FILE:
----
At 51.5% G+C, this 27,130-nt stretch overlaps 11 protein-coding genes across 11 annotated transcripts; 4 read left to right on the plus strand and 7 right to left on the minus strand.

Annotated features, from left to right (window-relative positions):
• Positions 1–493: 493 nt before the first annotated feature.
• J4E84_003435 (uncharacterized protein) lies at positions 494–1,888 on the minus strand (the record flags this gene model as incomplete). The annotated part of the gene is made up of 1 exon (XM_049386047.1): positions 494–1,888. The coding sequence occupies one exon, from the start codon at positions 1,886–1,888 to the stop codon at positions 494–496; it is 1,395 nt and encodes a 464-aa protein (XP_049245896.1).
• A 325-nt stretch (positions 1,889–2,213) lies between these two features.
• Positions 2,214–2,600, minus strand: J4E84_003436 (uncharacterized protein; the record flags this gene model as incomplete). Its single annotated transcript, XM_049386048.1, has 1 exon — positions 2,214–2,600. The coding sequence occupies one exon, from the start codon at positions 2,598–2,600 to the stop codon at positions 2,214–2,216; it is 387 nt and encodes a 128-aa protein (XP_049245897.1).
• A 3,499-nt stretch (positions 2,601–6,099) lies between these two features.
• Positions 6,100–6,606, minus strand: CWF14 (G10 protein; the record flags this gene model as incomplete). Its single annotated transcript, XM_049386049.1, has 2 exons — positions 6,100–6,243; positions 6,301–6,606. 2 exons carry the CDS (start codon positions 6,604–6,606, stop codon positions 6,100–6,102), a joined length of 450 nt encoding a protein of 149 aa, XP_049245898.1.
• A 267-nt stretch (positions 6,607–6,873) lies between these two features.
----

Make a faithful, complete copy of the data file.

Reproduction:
At 51.5% G+C, this 27,130-nt stretch overlaps 11 protein-coding genes across 11 annotated transcripts; 4 read left to right on the plus strand and 7 right to left on the minus strand.

Annotated features, from left to right (window-relative positions):
• Positions 1–493: 493 nt before the first annotated feature.
• J4E84_003435 (uncharacterized protein) lies at positions 494–1,888 on the minus strand (the record flags this gene model as incomplete). The annotated part of the gene is made up of 1 exon (XM_049386047.1): positions 494–1,888. The coding sequence occupies one exon, from the start codon at positions 1,886–1,888 to the stop codon at positions 494–496; it is 1,395 nt and encodes a 464-aa protein (XP_049245896.1).
• A 325-nt stretch (positions 1,889–2,213) lies between these two features.
• Positions 2,214–2,600, minus strand: J4E84_003436 (uncharacterized protein; the record flags this gene model as incomplete). Its single annotated transcript, XM_049386048.1, has 1 exon — positions 2,214–2,600. The coding sequence occupies one exon, from the start codon at positions 2,598–2,600 to the stop codon at positions 2,214–2,216; it is 387 nt and encodes a 128-aa protein (XP_049245897.1).
• A 3,499-nt stretch (positions 2,601–6,099) lies between these two features.
• Positions 6,100–6,606, minus strand: CWF14 (G10 protein; the record flags this gene model as incomplete). Its single annotated transcript, XM_049386049.1, has 2 exons — positions 6,100–6,243; positions 6,301–6,606. 2 exons carry the CDS (start codon positions 6,604–6,606, stop codon positions 6,100–6,102), a joined length of 450 nt encoding a protein of 149 aa, XP_049245898.1.
• A 267-nt stretch (positions 6,607–6,873) lies between these two features.